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Published: 2010


Concern Worldwide, Ireland's leading humanitarian aid agency, took full advantage of technology to reach those in need and to communicate with audiences and supporters during their response to January's earthquake in Haiti.


Rapid onset emergencies - unexpected, large scale disasters - demand a planned response. Concern had ongoing programmes in Haiti since 1994, employing mostly local staff and this, together with the agency's work with local partner NGOs, meant local knowledge and local relationships would be crucial in any response. Emergency supplies needed to be prepositioned, staff trained and, in the case of an infrastructure collapse like that seen in Haiti, alternative lines of communication established.

In such sudden and extreme circumstances, a real sense of urgency needs to be conveyed to Concern's supporters and funders here in Ireland as well to an Irish and international media corps chasing every morsel of information to relay fresh insights into the full extent of the disaster to the public.

The agency's fundraising and communications teams needed swift access to both still and audio-visual images and written materials - vital to communicate the scale of the disaster and Concern's response - in order to be simultaneously and intensively proactive and reactive while the dust, quite literally, still hung in the air.

Of crucial importance in such circumstances is the speed of reaction in differentiating the organisation's fundraising appeal from those of other agencies. Time is money and money saves lives...


In the immediate aftermath of the earthquake, while international call signals were intermittent and unreliable, communications remained possible via text and occasionally via voice-over-IP networks. Concern also used pre-positioned satellite phones (and email via these satphones) to get vital information and messages out very early about conditions on the ground in Haiti, the immediate needs of the survivors and the wellbeing and whereabouts of Concern's team of 100 staff in the country. Connectivity was also quickly established via NetHope - a consortium of 29 humanitarian agencies and technology companies, including Microsoft, Cisco, Intel and Accenture - which established wireless communications within days.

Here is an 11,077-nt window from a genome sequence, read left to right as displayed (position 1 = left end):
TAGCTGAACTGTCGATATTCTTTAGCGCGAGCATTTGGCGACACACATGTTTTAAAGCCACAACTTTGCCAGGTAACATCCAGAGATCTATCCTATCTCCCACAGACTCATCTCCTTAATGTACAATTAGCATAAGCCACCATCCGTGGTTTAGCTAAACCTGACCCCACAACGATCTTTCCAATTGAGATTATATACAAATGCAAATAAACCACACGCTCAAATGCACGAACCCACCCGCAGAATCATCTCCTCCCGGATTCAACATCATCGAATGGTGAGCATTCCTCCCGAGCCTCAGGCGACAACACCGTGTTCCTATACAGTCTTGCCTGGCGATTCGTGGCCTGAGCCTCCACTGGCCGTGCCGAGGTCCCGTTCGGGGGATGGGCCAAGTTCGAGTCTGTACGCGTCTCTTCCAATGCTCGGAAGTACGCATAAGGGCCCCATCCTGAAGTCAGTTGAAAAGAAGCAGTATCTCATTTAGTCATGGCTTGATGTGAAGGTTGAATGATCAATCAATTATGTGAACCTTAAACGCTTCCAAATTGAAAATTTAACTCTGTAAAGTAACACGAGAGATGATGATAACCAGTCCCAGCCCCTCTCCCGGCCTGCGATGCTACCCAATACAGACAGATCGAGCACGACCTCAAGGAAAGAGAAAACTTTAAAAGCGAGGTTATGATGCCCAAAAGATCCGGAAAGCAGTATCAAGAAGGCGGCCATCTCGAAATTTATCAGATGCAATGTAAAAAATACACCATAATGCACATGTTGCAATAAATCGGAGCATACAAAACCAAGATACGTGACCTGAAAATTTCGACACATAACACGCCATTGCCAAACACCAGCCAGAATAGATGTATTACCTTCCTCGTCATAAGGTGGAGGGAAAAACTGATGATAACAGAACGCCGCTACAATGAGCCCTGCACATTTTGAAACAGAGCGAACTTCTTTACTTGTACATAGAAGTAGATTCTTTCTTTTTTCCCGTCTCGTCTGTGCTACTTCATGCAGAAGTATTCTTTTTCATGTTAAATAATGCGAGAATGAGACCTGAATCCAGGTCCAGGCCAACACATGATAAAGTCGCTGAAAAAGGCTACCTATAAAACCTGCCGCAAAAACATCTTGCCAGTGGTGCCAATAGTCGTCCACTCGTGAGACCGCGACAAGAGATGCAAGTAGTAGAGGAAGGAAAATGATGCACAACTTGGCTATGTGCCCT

Information from Haiti was received in a variety of formats (on one occasion, an advert was recorded in Dublin by someone using Skype in the capital Port Au Prince and emailed to radio stations in Ireland: the entire process taking just four hours!). Concern also used email and SMS (text messaging) to contact tens of thousands of supporters in the critical early hours of the appeal, asking people to visit its website ( to find out more about Concern's response and to make donations. Templates and pre-existing agreements with service providers ensured that radio, television and press advertising and printed appeals to supporters was prepared and dispatched rapidly.

As telecommunications improved, audio and visual material captured in Haiti was emailed to key staff back in Dublin and made available for download by journalists back in Ireland within minutes.

Staff in Haiti also communicated on an ongoing basis, and to impressive effect, via social networking sites such as Twitter and Facebook.


Within the first three days of the appeal, the organisation received over 7,600 donations, 80% via its website, raising almost €1m. SMS was also used to generate funds, with mobile phone users able to text "CONCERN" to 57500 to make a €5 donation.

Over the course of the appeal, Concern raised in excess of €8.4m for its emergency work in Haiti from the people of Ireland.

The number of visitors to the website increased dramatically, the huge jump in followers on Twitter and Facebook have been largely retained, and the scale of our media coverage broke all our previous records for such emergencies and has been independently estimated to have been worth €1.1m in advertising value equivalent: the 24/7 availability of communications staff and the quick accessibility and provision of unique material and eye-witness accounts from Concern staff were seen as a hugely important drivers in this regard.


  • Pre-positioned stocks, trained staff and negotiated agreements with service providers allowed Concern react immediately to the crisis and communicate critical information to key stakeholders.

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